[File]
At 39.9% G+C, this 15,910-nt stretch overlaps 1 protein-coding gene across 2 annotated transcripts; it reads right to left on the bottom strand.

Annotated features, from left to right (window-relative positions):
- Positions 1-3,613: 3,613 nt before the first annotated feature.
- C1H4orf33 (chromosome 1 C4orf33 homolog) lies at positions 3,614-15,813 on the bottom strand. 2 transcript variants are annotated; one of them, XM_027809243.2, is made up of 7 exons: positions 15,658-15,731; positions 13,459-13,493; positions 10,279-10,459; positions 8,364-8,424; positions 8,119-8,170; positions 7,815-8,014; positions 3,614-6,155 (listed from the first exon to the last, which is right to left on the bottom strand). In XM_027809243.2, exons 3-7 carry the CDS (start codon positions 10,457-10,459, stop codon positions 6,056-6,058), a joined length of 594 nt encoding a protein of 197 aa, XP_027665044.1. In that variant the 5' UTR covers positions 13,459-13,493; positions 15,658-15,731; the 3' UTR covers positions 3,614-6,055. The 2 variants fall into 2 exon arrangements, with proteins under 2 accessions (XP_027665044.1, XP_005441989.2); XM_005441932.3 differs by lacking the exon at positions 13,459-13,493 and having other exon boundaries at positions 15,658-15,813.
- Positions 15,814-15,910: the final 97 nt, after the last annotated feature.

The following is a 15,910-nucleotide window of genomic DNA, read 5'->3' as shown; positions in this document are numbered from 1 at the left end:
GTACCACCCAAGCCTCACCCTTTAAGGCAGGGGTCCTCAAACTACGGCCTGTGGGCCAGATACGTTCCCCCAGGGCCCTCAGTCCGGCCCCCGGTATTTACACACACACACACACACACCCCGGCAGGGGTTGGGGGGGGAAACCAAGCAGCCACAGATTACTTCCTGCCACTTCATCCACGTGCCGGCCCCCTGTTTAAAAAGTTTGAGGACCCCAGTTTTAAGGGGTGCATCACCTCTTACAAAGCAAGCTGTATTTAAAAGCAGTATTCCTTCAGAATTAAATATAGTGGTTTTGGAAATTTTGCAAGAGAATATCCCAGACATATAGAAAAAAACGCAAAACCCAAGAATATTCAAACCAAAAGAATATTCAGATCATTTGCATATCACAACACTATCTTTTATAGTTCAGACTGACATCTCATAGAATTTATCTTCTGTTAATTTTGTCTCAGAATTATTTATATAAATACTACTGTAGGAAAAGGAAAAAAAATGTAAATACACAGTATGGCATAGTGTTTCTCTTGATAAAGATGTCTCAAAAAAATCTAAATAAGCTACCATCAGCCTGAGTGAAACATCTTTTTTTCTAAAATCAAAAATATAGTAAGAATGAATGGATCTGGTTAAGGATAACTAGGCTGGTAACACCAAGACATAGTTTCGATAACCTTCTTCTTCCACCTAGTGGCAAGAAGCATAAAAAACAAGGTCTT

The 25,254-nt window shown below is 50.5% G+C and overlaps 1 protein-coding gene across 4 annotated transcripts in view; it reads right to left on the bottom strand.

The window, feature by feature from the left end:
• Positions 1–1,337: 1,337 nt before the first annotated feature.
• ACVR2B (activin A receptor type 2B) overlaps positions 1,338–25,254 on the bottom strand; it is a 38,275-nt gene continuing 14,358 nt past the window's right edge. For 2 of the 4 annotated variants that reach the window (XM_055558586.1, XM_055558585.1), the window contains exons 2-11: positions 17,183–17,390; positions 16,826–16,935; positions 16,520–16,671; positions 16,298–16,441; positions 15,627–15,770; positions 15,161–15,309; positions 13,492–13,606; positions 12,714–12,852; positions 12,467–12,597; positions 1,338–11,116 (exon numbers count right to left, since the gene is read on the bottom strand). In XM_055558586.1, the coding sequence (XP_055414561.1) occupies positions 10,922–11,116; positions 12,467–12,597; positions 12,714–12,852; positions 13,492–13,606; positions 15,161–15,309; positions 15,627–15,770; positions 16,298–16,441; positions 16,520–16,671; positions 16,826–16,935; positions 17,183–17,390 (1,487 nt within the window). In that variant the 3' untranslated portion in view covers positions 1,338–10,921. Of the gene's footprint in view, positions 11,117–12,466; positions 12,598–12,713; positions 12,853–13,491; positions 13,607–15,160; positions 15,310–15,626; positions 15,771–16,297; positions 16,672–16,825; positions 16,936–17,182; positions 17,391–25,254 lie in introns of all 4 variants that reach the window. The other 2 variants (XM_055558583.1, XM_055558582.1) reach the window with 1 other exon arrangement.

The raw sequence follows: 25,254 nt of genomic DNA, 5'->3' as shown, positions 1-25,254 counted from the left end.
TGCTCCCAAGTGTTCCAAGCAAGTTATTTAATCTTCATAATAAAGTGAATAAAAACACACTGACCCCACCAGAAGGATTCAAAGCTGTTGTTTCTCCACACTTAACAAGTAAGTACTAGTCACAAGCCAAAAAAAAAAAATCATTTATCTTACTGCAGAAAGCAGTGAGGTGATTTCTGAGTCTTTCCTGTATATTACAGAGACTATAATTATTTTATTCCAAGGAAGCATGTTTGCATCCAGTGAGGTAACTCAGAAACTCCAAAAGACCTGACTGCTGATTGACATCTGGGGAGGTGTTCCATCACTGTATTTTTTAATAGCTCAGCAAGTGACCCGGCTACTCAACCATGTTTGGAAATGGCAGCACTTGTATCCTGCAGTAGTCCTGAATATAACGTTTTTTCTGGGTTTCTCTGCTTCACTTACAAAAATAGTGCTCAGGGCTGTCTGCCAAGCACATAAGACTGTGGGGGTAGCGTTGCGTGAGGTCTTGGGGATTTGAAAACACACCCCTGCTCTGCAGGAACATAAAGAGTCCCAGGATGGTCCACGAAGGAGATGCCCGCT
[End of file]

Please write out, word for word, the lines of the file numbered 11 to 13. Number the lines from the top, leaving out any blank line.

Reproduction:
• ACVR2B (activin A receptor type 2B) overlaps positions 1,338–25,254 on the bottom strand; it is a 38,275-nt gene continuing 14,358 nt past the window's right edge. For 2 of the 4 annotated variants that reach the window (XM_055558586.1, XM_055558585.1), the window contains exons 2-11: positions 17,183–17,390; positions 16,826–16,935; positions 16,520–16,671; positions 16,298–16,441; positions 15,627–15,770; positions 15,161–15,309; positions 13,492–13,606; positions 12,714–12,852; positions 12,467–12,597; positions 1,338–11,116 (exon numbers count right to left, since the gene is read on the bottom strand). In XM_055558586.1, the coding sequence (XP_055414561.1) occupies positions 10,922–11,116; positions 12,467–12,597; positions 12,714–12,852; positions 13,492–13,606; positions 15,161–15,309; positions 15,627–15,770; positions 16,298–16,441; positions 16,520–16,671; positions 16,826–16,935; positions 17,183–17,390 (1,487 nt within the window). In that variant the 3' untranslated portion in view covers positions 1,338–10,921. Of the gene's footprint in view, positions 11,117–12,466; positions 12,598–12,713; positions 12,853–13,491; positions 13,607–15,160; positions 15,310–15,626; positions 15,771–16,297; positions 16,672–16,825; positions 16,936–17,182; positions 17,391–25,254 lie in introns of all 4 variants that reach the window. The other 2 variants (XM_055558583.1, XM_055558582.1) reach the window with 1 other exon arrangement.

The raw sequence follows: 25,254 nt of genomic DNA, 5'->3' as shown, positions 1-25,254 counted from the left end.
TGCTCCCAAGTGTTCCAAGCAAGTTATTTAATCTTCATAATAAAGTGAATAAAAACACACTGACCCCACCAGAAGGATTCAAAGCTGTTGTTTCTCCACACTTAACAAGTAAGTACTAGTCACAAGCCAAAAAAAAAAAATCATTTATCTTACTGCAGAAAGCAGTGAGGTGATTTCTGAGTCTTTCCTGTATATTACAGAGACTATAATTATTTTATTCCAAGGAAGCATGTTTGCATCCAGTGAGGTAACTCAGAAACTCCAAAAGACCTGACTGCTGATTGACATCTGGGGAGGTGTTCCATCACTGTATTTTTTAATAGCTCAGCAAGTGACCCGGCTACTCAACCATGTTTGGAAATGGCAGCACTTGTATCCTGCAGTAGTCCTGAATATAACGTTTTTTCTGGGTTTCTCTGCTTCACTTACAAAAATAGTGCTCAGGGCTGTCTGCCAAGCACATAAGACTGTGGGGGTAGCGTTGCGTGAGGTCTTGGGGATTTGAAAACACACCCCTGCTCTGCAGGAACATAAAGAGTCCCAGGATGGTCCACGAAGGAGATGCCCGCT